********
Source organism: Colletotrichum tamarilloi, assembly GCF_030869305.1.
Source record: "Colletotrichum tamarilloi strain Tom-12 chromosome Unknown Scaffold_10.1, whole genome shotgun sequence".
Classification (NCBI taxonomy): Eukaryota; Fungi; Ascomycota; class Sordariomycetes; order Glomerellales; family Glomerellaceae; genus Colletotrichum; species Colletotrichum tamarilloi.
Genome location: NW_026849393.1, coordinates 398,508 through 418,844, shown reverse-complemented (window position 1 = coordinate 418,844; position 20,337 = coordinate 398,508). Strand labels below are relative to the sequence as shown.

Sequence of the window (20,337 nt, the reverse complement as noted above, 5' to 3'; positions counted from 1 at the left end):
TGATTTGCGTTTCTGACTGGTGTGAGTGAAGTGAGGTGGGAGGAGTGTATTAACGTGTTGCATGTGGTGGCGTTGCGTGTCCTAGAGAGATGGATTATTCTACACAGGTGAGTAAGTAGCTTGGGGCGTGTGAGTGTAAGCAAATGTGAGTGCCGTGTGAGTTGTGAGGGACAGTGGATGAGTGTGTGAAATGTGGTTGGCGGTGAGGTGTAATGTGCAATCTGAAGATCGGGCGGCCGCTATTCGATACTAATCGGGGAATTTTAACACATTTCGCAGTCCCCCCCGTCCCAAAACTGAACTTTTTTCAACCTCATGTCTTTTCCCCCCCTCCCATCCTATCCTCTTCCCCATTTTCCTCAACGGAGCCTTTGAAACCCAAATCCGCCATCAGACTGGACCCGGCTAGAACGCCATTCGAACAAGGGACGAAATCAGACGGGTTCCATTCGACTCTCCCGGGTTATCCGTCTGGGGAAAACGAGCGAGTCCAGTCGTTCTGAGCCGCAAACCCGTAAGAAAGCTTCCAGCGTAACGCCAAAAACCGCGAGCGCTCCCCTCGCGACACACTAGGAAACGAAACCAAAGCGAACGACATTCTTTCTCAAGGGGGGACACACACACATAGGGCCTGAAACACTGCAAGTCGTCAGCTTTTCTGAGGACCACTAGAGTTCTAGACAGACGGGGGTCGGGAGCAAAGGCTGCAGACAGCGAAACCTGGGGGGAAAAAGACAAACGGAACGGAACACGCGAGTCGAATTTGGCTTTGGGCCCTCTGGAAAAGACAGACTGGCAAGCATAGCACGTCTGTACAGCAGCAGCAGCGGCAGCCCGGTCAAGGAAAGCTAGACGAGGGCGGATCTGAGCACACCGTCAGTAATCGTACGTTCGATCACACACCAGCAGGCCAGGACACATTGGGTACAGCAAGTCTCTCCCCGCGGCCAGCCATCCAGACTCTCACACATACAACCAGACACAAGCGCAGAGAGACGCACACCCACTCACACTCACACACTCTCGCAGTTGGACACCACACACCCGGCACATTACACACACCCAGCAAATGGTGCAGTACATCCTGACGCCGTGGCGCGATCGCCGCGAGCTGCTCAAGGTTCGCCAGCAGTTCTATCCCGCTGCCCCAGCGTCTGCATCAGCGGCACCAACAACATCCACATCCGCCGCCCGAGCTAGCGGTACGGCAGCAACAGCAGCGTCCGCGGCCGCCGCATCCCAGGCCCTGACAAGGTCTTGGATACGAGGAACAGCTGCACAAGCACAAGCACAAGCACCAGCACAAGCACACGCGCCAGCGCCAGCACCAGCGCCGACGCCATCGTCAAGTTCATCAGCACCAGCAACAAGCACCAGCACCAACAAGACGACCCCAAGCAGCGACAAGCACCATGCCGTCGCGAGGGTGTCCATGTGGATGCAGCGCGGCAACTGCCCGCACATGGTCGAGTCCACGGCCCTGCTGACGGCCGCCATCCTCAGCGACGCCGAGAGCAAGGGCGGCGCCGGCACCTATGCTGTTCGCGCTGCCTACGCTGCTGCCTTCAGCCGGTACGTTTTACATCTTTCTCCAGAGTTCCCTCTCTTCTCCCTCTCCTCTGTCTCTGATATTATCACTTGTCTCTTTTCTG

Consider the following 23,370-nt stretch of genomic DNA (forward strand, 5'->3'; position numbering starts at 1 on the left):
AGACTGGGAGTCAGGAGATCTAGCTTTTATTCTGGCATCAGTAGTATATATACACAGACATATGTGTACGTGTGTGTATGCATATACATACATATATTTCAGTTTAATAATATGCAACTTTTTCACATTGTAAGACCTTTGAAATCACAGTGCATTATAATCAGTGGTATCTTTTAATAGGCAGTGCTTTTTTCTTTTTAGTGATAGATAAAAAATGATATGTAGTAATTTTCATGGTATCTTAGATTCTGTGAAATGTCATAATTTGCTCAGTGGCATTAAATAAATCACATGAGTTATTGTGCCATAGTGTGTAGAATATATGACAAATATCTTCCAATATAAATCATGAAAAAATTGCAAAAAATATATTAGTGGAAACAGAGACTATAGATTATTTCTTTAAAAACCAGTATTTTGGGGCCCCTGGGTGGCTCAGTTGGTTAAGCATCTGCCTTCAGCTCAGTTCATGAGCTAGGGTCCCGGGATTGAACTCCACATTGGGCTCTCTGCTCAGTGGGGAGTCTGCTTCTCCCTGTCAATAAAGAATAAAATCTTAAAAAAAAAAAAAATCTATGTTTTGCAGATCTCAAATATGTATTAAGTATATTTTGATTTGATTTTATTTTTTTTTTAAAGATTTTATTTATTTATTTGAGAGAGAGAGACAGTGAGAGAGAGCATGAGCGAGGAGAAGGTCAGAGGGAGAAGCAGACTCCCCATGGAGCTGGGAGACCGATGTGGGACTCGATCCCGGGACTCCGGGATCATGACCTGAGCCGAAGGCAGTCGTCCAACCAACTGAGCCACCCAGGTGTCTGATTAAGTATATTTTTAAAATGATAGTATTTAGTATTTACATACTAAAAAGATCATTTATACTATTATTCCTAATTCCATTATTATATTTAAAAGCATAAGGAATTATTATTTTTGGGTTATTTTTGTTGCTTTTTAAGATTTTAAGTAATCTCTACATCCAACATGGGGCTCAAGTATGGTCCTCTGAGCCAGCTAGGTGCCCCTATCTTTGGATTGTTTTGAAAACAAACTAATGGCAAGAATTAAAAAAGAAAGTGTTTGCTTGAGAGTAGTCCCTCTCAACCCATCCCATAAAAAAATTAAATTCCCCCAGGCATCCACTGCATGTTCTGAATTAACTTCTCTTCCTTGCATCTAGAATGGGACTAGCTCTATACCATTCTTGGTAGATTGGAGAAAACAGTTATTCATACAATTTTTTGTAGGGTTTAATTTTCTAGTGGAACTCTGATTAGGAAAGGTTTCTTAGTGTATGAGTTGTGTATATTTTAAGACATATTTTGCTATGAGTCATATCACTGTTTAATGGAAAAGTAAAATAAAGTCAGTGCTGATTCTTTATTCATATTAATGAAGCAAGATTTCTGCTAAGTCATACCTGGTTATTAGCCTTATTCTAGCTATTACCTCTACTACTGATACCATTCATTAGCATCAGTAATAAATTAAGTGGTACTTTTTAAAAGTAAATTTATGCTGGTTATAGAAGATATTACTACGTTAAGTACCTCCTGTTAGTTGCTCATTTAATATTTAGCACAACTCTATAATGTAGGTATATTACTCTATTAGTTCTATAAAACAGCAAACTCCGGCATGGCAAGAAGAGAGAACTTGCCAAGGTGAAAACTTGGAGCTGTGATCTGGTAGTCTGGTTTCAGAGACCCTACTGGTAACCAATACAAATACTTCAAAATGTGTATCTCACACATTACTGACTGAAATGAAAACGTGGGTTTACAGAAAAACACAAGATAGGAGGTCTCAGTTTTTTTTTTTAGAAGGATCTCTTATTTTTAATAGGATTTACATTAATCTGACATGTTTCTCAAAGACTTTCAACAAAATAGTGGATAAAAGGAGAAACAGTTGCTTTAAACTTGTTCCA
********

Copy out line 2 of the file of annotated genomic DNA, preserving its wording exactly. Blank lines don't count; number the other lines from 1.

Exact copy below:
Source record: "Colletotrichum tamarilloi strain Tom-12 chromosome Unknown Scaffold_10.1, whole genome shotgun sequence".